We know that young people are some of the most engaged and informed people when it comes to environmental issues. In a recent poll of 2000 16-year-olds by BBC Newsround, 73% said they are worried about the state of the planet, and 58% said they are worried about the impact that climate change will have on their futures. 80% said the problem of climate change is important to them. This is why we are delighted to be providing reduced price educational screening licences of 2040 and free classroom resources, giving students the tools to be able to effect positive change wherever they are in the world.
As well as organising screenings with individual schools across the UK and US, we have also partnered with several UK environmental organisations to share 2040 with their educational networks..
One such partner is Eco-Action Families in Brighton and Hove, who are a group dedicated to bringing environmental education to all schools in the area. Earlier this year, they raised funds to bring 2040 to every secondary school in the Brighton and Hove area, and now over 15 schools across East Sussex have access to 2040 and our UK specific educational materials, including over thirty worksheets, lesson plans and exclusive clips.
Eco-Action Families have also organised a series of webinars with local environmental activists for schools to participate in, and on Friday, Together Films were delighted to join them for their first event!
Led by student representatives Rania and Ben, the 14 schools from across Brighton and Hove were also joined by Ella Garrud of Sussex Wildlife Trust, Cat Fletcher from Freegle, Will Cottrell of Brighton Energy Coop and Matt Denford, a recent university graduate who set up Ethicul, a platform for ethical shopping.
Students posed questions asking how to make schools more environmentally friendly, what we can do to help our beaches, how to reuse and reduce ahead of recycling, and whether the UK can ever be fully renewable. It was incredible to see so many young people engaged and excited about the possibilities of what we can do for the environment.
The last question of the webinar took us back to 2040 – what did the panellists want Brighton to look like in the year 2040?
“It’s just about having more open conversations, reducing it being a taboo subject, you’re challenging things openly… getting together with your friends and family and making more change from the bottom up.”Matt Denford, Ethicul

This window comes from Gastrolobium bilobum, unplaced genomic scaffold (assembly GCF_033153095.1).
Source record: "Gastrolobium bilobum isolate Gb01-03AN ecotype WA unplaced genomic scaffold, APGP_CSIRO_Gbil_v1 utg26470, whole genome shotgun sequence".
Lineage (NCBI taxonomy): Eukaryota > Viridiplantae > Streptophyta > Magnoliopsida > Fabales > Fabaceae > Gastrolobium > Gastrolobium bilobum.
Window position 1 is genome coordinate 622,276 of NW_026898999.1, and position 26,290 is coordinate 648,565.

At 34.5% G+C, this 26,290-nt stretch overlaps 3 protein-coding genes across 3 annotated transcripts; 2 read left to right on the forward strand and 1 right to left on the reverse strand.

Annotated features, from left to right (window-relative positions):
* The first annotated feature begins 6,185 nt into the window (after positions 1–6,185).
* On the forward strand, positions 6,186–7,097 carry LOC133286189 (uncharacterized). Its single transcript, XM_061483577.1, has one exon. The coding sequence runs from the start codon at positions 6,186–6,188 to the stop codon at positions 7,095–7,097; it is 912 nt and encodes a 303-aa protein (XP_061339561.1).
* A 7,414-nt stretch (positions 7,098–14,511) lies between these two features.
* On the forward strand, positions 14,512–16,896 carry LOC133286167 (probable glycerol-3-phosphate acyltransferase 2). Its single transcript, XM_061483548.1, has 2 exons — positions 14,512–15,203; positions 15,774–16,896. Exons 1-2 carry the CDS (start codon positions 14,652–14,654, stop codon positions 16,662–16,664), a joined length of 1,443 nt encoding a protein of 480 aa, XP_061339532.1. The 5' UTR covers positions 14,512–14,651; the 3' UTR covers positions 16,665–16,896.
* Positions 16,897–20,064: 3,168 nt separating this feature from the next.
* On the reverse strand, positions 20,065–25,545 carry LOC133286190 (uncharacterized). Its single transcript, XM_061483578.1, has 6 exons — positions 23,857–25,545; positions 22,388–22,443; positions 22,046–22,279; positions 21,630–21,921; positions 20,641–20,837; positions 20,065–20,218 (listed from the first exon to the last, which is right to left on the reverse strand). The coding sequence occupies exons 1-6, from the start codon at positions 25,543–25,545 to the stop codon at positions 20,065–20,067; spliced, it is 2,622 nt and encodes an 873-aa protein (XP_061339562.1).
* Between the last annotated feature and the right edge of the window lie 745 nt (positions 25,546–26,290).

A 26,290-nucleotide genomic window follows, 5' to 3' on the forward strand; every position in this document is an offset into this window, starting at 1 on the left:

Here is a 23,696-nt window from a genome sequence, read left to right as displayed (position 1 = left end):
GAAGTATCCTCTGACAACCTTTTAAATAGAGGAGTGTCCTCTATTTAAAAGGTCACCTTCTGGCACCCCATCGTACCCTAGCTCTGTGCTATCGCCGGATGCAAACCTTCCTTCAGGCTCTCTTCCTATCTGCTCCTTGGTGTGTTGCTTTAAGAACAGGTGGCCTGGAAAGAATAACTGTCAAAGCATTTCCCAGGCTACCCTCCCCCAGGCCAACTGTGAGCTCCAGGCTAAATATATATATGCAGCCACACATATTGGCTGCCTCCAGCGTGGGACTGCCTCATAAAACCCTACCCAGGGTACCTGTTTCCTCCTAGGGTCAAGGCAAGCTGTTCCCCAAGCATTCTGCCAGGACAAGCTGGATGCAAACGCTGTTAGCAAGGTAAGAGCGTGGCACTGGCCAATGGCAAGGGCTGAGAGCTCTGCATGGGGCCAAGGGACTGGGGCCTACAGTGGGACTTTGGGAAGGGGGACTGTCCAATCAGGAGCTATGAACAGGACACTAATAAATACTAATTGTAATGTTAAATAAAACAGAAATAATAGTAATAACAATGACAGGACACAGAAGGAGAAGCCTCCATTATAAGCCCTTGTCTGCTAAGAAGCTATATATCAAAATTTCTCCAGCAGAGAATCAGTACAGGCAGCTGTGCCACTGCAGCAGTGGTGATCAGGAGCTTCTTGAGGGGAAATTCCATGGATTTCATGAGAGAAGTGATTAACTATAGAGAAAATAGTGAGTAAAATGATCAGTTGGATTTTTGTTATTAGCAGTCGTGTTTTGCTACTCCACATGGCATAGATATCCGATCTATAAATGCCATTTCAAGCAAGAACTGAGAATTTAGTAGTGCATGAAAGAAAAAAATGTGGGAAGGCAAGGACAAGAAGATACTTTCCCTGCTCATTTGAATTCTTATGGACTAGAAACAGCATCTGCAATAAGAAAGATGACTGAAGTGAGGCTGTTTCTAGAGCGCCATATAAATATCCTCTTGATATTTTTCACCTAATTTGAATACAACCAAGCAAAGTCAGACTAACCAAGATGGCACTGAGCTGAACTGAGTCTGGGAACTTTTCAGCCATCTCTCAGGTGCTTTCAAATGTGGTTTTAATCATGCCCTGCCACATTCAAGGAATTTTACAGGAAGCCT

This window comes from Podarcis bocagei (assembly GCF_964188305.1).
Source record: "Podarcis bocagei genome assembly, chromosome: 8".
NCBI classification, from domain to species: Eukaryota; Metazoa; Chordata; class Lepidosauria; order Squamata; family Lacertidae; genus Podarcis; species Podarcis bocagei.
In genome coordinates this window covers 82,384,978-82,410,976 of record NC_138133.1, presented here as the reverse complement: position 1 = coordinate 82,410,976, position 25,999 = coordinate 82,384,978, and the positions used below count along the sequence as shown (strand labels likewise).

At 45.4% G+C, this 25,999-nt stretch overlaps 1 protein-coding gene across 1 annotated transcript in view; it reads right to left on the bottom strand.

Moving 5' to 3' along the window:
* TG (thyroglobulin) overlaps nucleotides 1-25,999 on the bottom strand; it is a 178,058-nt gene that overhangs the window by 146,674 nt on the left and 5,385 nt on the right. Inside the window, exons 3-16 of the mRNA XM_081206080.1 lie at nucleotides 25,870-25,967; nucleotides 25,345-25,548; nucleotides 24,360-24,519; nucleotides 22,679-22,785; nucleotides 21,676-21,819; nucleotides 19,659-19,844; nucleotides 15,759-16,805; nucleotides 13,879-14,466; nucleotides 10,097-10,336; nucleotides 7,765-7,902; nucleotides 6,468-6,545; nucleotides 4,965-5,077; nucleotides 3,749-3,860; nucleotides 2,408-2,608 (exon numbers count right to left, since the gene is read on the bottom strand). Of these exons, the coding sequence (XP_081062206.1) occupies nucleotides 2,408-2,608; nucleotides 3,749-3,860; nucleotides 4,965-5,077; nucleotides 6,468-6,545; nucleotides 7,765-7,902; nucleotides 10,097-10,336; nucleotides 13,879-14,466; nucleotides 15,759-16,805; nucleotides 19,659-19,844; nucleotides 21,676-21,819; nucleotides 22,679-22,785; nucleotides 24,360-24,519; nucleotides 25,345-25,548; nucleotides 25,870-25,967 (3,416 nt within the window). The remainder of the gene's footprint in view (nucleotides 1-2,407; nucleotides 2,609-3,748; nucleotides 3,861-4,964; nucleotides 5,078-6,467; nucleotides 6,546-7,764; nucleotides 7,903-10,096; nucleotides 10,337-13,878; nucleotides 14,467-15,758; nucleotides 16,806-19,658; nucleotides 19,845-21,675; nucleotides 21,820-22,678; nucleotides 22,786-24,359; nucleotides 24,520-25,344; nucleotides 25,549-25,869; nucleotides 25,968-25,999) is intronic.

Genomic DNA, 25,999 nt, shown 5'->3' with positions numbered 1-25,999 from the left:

“We really need to nail the waste management issues in our city… It’s a long journey but we need to get better at managing our waste. I’d also like to see the high streets looking different, and not full of retail shops… It would be lovely to see more community based activity on the high street. Our communal areas where we all come together would not be focused on shopping.”Cat Fletcher, Freegle
“I’d like some seals in Brighton! More wildlife in the seas, but in terms of humans, I’d like to see more people standing up and taking action. Things don’t change if you don’t stand up and make a noise about it.”Will Cottrell, Brighton Energy Coop
“At the moment we’ve got marine conservation zones, but they still allow different activities in them depending on the site, but these highly protected marine areas will stop all damaging activity including fishing from them which will really give excellent protection, and I’d really like to see some of them in Sussex. I’d also like to see people more connected to nature – people especially in big cities such as Brighton, even though we’ve got the sea and the south downs right by us, I still think we’re so disconnected from nature, we see ourselves as separate and I want that to change.”Ella Garrud, Sussex Wildlife Trust
You can catch up with the rest of this webinar here.
We loved being able to share 2040 with schools, and we look forward to continuing working with Eco-Action Families and our other partners across the UK to bring 2040 to as many school children as we can before COP26 in November!
Find out more and purchase your own educational licence for 2040 for your school here.